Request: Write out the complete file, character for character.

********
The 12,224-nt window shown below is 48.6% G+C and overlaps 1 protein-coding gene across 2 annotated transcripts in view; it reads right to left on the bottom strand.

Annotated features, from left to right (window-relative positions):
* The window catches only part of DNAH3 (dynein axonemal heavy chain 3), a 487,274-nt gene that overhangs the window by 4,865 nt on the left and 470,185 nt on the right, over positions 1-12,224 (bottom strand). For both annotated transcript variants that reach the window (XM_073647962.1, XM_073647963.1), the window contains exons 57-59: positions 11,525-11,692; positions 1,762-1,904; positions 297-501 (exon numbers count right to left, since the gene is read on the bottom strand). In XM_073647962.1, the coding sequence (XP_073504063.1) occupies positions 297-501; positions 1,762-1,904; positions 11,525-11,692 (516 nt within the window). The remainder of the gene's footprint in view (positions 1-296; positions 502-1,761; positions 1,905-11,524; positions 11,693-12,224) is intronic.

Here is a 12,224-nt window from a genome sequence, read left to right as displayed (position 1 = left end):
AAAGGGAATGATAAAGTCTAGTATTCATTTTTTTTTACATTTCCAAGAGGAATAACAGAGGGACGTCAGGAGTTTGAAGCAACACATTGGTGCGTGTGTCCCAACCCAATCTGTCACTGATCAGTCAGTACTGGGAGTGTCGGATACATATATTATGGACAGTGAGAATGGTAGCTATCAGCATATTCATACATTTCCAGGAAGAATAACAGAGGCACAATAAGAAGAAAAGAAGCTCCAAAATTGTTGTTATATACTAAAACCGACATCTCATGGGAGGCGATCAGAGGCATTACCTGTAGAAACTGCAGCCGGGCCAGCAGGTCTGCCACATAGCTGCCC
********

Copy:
The 12,224-nt window shown below is 48.6% G+C and overlaps 1 protein-coding gene across 2 annotated transcripts in view; it reads right to left on the bottom strand.

Annotated features, from left to right (window-relative positions):
* The window catches only part of DNAH3 (dynein axonemal heavy chain 3), a 487,274-nt gene that overhangs the window by 4,865 nt on the left and 470,185 nt on the right, over positions 1-12,224 (bottom strand). For both annotated transcript variants that reach the window (XM_073647962.1, XM_073647963.1), the window contains exons 57-59: positions 11,525-11,692; positions 1,762-1,904; positions 297-501 (exon numbers count right to left, since the gene is read on the bottom strand). In XM_073647962.1, the coding sequence (XP_073504063.1) occupies positions 297-501; positions 1,762-1,904; positions 11,525-11,692 (516 nt within the window). The remainder of the gene's footprint in view (positions 1-296; positions 502-1,761; positions 1,905-11,524; positions 11,693-12,224) is intronic.

Here is a 12,224-nt window from a genome sequence, read left to right as displayed (position 1 = left end):
AAAGGGAATGATAAAGTCTAGTATTCATTTTTTTTTACATTTCCAAGAGGAATAACAGAGGGACGTCAGGAGTTTGAAGCAACACATTGGTGCGTGTGTCCCAACCCAATCTGTCACTGATCAGTCAGTACTGGGAGTGTCGGATACATATATTATGGACAGTGAGAATGGTAGCTATCAGCATATTCATACATTTCCAGGAAGAATAACAGAGGCACAATAAGAAGAAAAGAAGCTCCAAAATTGTTGTTATATACTAAAACCGACATCTCATGGGAGGCGATCAGAGGCATTACCTGTAGAAACTGCAGCCGGGCCAGCAGGTCTGCCACATAGCTGCCC